ask and ye shall receive

State finds assessing eval systems to be harder than expected

For months, state education officials have been hounding school districts to draft teacher evaluation plans and submit them for approval.

But now that the plans are streaming in, the officials are realizing the state is not adequately prepared to assess them. Each plan must be combed through to ensure that it complies with the state’s evaluation law and meets the State Education Department’s hard-and-fast rules and subjective guidelines.

“I think it’s fair to say we underestimated the time and resources that we needed to review these plans,” Valerie Grey, SED’s deputy commissioner, told members of the Board of Regents Monday in Albany.

Grey said the department would seek “additional resources to get through January,” when Gov. Andrew Cuomo has said districts must put new evaluation systems in place or risk forgoing an increase in state aid. She also said the department would ask districts to turn in their plans early to leave time for the approval process.

Grey later clarified that increasing manpower would not require any new funds but instead could be paid for by reallocating some of the state’s Race to the Top funds. The state committed to overhauling teacher evaluations as part of its application for the federal funds.

So far, Grey said, the department has enlisted law students as interns to wade through the complicated, encyclopedic applications that districts turn in. The extra funds will allow the department to hire full-time temporary employees to help with the task. Both the interns and the temporary workers are supervised by department officials. The department is also conscripting employees who do not normally work on teacher quality issues to assist with the project.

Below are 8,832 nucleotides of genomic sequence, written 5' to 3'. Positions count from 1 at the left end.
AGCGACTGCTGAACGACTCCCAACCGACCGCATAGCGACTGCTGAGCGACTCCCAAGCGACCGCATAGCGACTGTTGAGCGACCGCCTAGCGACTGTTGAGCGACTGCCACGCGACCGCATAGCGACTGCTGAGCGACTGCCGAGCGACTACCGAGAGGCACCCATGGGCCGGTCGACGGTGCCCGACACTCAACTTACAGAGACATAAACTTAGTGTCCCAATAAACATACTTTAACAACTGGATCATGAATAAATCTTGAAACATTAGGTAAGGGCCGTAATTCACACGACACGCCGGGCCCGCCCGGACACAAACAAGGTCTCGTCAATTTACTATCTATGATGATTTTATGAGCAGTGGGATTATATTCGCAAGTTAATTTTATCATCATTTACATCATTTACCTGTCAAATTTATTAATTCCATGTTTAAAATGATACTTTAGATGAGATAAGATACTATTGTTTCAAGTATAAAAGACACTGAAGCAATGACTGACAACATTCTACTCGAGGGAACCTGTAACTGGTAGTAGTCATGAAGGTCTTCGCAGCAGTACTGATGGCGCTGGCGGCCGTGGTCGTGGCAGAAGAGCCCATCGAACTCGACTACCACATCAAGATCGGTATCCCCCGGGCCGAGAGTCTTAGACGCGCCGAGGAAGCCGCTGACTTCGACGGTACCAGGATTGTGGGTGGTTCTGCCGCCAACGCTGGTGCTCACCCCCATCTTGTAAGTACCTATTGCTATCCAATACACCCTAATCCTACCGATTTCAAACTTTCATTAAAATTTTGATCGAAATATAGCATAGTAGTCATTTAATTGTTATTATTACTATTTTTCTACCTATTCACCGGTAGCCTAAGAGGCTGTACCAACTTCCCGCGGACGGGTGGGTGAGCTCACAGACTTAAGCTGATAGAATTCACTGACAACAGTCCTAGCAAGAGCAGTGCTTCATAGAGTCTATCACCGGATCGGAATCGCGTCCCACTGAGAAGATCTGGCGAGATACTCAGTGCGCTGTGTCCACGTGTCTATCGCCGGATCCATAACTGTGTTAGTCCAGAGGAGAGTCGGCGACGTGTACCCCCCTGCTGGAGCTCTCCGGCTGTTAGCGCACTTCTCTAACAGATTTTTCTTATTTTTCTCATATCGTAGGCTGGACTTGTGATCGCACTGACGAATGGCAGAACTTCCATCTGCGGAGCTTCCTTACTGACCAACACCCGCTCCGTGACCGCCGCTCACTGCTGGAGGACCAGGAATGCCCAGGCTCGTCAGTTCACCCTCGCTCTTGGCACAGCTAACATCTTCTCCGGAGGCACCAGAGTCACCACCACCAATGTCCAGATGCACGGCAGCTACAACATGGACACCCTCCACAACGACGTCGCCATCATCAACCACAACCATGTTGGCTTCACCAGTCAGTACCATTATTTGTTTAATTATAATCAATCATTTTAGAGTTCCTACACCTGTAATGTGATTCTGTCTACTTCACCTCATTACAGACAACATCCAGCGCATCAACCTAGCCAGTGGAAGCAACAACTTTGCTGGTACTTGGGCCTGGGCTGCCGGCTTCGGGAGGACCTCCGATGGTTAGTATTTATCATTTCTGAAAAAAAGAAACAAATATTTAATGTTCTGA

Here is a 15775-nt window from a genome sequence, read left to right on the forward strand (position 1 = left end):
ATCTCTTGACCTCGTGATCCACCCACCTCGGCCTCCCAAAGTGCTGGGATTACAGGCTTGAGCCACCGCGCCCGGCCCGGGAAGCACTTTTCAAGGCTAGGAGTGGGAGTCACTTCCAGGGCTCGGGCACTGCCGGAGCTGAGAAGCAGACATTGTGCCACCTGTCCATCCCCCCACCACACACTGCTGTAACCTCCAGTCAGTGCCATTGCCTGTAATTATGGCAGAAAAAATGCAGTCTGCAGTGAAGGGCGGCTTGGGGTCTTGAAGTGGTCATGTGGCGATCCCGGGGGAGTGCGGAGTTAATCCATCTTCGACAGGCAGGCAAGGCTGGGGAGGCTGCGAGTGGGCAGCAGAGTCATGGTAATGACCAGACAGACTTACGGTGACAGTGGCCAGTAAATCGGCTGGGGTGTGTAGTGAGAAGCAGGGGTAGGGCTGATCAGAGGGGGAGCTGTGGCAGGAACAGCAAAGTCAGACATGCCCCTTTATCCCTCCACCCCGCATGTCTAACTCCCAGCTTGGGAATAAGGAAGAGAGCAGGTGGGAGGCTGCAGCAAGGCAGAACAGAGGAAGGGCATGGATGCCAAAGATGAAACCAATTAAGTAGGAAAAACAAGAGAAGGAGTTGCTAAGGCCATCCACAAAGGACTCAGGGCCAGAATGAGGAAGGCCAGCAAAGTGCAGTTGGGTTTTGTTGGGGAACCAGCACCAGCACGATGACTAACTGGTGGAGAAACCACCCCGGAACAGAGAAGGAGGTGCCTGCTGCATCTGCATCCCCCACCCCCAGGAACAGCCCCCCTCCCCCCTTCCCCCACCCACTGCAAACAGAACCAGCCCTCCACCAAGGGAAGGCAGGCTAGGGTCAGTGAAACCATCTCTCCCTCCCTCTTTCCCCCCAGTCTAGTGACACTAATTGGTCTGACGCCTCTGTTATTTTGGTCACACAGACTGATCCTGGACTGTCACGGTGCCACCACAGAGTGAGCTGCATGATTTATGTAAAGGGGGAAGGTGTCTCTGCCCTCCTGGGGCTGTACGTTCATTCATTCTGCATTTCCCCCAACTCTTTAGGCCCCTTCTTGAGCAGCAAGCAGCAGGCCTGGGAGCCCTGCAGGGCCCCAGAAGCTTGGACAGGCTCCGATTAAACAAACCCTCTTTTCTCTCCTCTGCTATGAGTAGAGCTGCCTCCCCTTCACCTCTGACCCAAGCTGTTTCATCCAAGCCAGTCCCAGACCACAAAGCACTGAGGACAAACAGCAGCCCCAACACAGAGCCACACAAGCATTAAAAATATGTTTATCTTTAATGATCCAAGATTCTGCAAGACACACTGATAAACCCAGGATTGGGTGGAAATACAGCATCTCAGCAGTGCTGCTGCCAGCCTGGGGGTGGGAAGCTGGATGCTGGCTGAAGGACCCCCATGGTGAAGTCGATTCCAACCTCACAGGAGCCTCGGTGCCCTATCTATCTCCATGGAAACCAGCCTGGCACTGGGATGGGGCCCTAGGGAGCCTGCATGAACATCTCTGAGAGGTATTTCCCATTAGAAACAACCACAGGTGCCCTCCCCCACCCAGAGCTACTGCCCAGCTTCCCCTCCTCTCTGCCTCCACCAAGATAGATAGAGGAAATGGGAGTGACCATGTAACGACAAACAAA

Of the state’s 715 districts, 295 have turned in proposals for evaluation systems, Grey said. But the department has provided feedback to only 150 of them, and 75 evaluation systems have been approved so far, she said.

To guard against the bottleneck, the state is asking districts to turn in their evaluation plans by mid-December, just three months away, in order to hit the governor’s Jan. 17 deadline.

The tightened timeline could add new pressure to already fraught negotiations in New York City. City and teachers union officials have both expressed optimism about being able to reach a teacher evaluations agreement by Cuomo’s deadline, but they have missed several state deadlines in the last year. Each time, their negotiations have gone to the wire.

Evaluation plans that the department has approved and published illustrate the complexity of the approval process. Binghamton’s plan, for example, comes to 123 pages and includes a long list of assessments the district wants to use to measure student growth; spreadsheets that show how the different components of the evaluation system will lead to a single score for each teacher; and detailed plans for how to help teachers and principals who get low scores. Each component was negotiated locally, then refined in conversation with state education officials before getting a final sign-off.

Another reason that the review process is taking longer than expected is that districts are so far taking very different approaches from one another, Grey said. She said she anticipated the review process speeding up as more districts look to each other and to models that the state has published for inspiration. Checking off the components of an evaluation system that is similar to one that has already met the state’s approval is simpler than thinking through a brand new system, Grey said.